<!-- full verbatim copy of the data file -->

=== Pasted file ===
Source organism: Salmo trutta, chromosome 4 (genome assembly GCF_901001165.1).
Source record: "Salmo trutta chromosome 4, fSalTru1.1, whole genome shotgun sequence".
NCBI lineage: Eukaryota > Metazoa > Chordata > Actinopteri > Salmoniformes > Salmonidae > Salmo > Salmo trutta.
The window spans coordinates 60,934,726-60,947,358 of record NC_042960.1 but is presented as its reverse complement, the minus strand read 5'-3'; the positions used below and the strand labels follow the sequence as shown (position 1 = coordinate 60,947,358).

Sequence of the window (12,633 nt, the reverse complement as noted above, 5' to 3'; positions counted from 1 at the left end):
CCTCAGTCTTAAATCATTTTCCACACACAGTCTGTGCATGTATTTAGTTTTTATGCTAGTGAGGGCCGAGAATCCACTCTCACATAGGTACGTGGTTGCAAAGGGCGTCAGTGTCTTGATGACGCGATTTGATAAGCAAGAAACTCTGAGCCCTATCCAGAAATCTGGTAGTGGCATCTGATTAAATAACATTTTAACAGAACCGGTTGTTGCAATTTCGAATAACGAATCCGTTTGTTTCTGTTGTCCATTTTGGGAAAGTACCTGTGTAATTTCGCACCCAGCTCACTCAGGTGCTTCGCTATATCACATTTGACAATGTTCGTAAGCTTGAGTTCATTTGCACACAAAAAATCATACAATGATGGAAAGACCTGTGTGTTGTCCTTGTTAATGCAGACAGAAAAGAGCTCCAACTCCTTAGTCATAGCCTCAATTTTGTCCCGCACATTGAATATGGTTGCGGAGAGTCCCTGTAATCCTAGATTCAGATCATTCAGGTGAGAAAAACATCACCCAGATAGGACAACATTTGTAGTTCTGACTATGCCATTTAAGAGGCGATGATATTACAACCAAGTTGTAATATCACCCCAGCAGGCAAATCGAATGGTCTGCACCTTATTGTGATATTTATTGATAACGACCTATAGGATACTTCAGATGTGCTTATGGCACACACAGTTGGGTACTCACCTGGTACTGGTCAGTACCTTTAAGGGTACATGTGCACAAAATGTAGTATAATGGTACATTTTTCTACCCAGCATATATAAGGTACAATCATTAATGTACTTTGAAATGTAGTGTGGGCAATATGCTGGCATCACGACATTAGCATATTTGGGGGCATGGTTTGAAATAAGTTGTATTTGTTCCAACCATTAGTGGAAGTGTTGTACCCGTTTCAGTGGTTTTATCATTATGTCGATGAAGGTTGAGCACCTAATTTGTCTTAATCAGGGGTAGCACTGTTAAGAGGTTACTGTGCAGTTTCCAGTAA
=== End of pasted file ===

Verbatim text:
Source organism: Salmo trutta, chromosome 4 (genome assembly GCF_901001165.1).
Source record: "Salmo trutta chromosome 4, fSalTru1.1, whole genome shotgun sequence".
NCBI lineage: Eukaryota > Metazoa > Chordata > Actinopteri > Salmoniformes > Salmonidae > Salmo > Salmo trutta.
The window spans coordinates 60,934,726-60,947,358 of record NC_042960.1 but is presented as its reverse complement, the minus strand read 5'-3'; the positions used below and the strand labels follow the sequence as shown (position 1 = coordinate 60,947,358).

Sequence of the window (12,633 nt, the reverse complement as noted above, 5' to 3'; positions counted from 1 at the left end):
CCTCAGTCTTAAATCATTTTCCACACACAGTCTGTGCATGTATTTAGTTTTTATGCTAGTGAGGGCCGAGAATCCACTCTCACATAGGTACGTGGTTGCAAAGGGCGTCAGTGTCTTGATGACGCGATTTGATAAGCAAGAAACTCTGAGCCCTATCCAGAAATCTGGTAGTGGCATCTGATTAAATAACATTTTAACAGAACCGGTTGTTGCAATTTCGAATAACGAATCCGTTTGTTTCTGTTGTCCATTTTGGGAAAGTACCTGTGTAATTTCGCACCCAGCTCACTCAGGTGCTTCGCTATATCACATTTGACAATGTTCGTAAGCTTGAGTTCATTTGCACACAAAAAATCATACAATGATGGAAAGACCTGTGTGTTGTCCTTGTTAATGCAGACAGAAAAGAGCTCCAACTCCTTAGTCATAGCCTCAATTTTGTCCCGCACATTGAATATGGTTGCGGAGAGTCCCTGTAATCCTAGATTCAGATCATTCAGGTGAGAAAAACATCACCCAGATAGGACAACATTTGTAGTTCTGACTATGCCATTTAAGAGGCGATGATATTACAACCAAGTTGTAATATCACCCCAGCAGGCAAATCGAATGGTCTGCACCTTATTGTGATATTTATTGATAACGACCTATAGGATACTTCAGATGTGCTTATGGCACACACAGTTGGGTACTCACCTGGTACTGGTCAGTACCTTTAAGGGTACATGTGCACAAAATGTAGTATAATGGTACATTTTTCTACCCAGCATATATAAGGTACAATCATTAATGTACTTTGAAATGTAGTGTGGGCAATATGCTGGCATCACGACATTAGCATATTTGGGGGCATGGTTTGAAATAAGTTGTATTTGTTCCAACCATTAGTGGAAGTGTTGTACCCGTTTCAGTGGTTTTATCATTATGTCGATGAAGGTTGAGCACCTAATTTGTCTTAATCAGGGGTAGCACTGTTAAGAGGTTACTGTGCAGTTTCCAGTAA